Laura Gonzalez


9 Apr 2006

Thinking about doing, then writing; Or, the third entry on psychoanalysis

It is beginning to dawn on me that the process of undergoing analysis may not be the clean-cut objective and process-based approach to methods I have been thinking about. I will not be able to hide myself behind such and such theory, this or that concept. It will be subjective, and, undoubtedly, things I do not talk much about (like my mother, life before 1999, school, my relationship to my body, not being able to make art and the painful subject of friendship) are going to surface. I will have to approach my less favourite topic of conversation –my own self– and I am not really sure if I am totally prepared for this, or if I ever will. I am not scared, that is not it. I definitely want to go through with it and feel excited about finally doing something more than reading about psychoanalysis. What I have been realising lately is that I have been on the up since I started and there will be times when I am lost, when I don’t like it, when I don’t know why I am doing it. Psychoanalysis will probably exacerbate that, apart from blurring the boundary between my life and my PhD. What I am trying to say is: it will not be easy, probably it should not be, and I need to know that so I don’t get up and leave when things don’t go my way.

The very first step, finding a psychoanalyst in Glasgow, was not an straight forward task either. It involved a lot of phoning around, asking questions and trying to stop transactional analysis therapists wanting to help me (I am sure they could be very effective, just not now). It was a little like going for jobs: something told me this or that person was not right until I phoned JS. His approach was completely different to the rest, as if he KNEW. Transference places the analyst as the subject-supposed-to-know and I think this was already happening in that very first conversation. Very curious indeed, as I am not the sort of person to follow that kind of signs… He already had high marks on my list for defining himself as a psychoanalyst (not a psychotherapist) in the British Psychoanalytical Society webpages. I am seeing him on the 27th (aptly, the day my mother comes to visit). I have plan B, and maybe even C, if this does not work out. The key questions to resolve will be: is he a psychoanalyst; does he have a couch; does he want to work with me given my demande d¬íanalyse.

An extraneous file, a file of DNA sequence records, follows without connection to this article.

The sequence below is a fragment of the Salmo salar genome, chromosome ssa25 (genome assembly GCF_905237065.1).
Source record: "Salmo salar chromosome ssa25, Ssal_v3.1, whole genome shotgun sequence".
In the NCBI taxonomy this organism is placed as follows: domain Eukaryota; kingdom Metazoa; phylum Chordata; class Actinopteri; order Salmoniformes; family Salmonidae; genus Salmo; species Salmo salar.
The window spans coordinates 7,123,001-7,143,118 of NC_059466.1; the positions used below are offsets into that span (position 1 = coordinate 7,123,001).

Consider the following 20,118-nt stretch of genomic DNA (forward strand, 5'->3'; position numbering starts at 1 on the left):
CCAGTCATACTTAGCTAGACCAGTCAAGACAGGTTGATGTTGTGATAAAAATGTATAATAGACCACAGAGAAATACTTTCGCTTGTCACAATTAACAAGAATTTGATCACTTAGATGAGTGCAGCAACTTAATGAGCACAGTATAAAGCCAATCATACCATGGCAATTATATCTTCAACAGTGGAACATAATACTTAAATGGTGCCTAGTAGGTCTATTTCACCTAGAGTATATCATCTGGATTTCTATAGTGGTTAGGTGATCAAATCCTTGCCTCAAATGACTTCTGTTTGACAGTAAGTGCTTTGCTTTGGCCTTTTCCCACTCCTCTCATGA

Posted in Blog, Psychoanalysis

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About Me

I am an artist and writer. My recent practice performance, film, dance, photography and text, and my work has been performed, exhibited and published in many venues in Europe and the US. I have spoken at numerous conferences and events, including the Museum for the Fashion Institute of Technology in New York, the Medical Museum in Copenhagen, College Arts Association and the Association for the Psychoanalysis of Culture and Society. When I am not following Freud, Lacan and Marx’s footsteps with my camera or creating performance works as part of my Athenaeum Research Fellowship at the Royal Conservatoire of Scotland, I teach postgraduate students at Transart Institute.

I am currently immersed in an interdisciplinary project exploring knowledge and the body of the hysteric. In 2013, together with Child and Adolescent Mental Health practitioner Frances Davies, I co-edited the book ‘Madness, Women and the Power of Art’, to which I contributed a work authored with Eleanor Bowen. My book ‘Make Me Yours: How Art Seduces’ was published by Cambridge Scholars in 2016. In this text, investigates psychoanalytic approaches to making and understanding objects of seduction, including an examination of parallels between artistic and analytic practices, a study of Manolo Blahnik’s shoes as objects of desire, a disturbing encounter with Marcel Duchamp’s last work, and the creation of a psychoanalytically inspired Discourse of the Artefact, a framework enabling the circulation of questions and answers through a relational approach to artworks.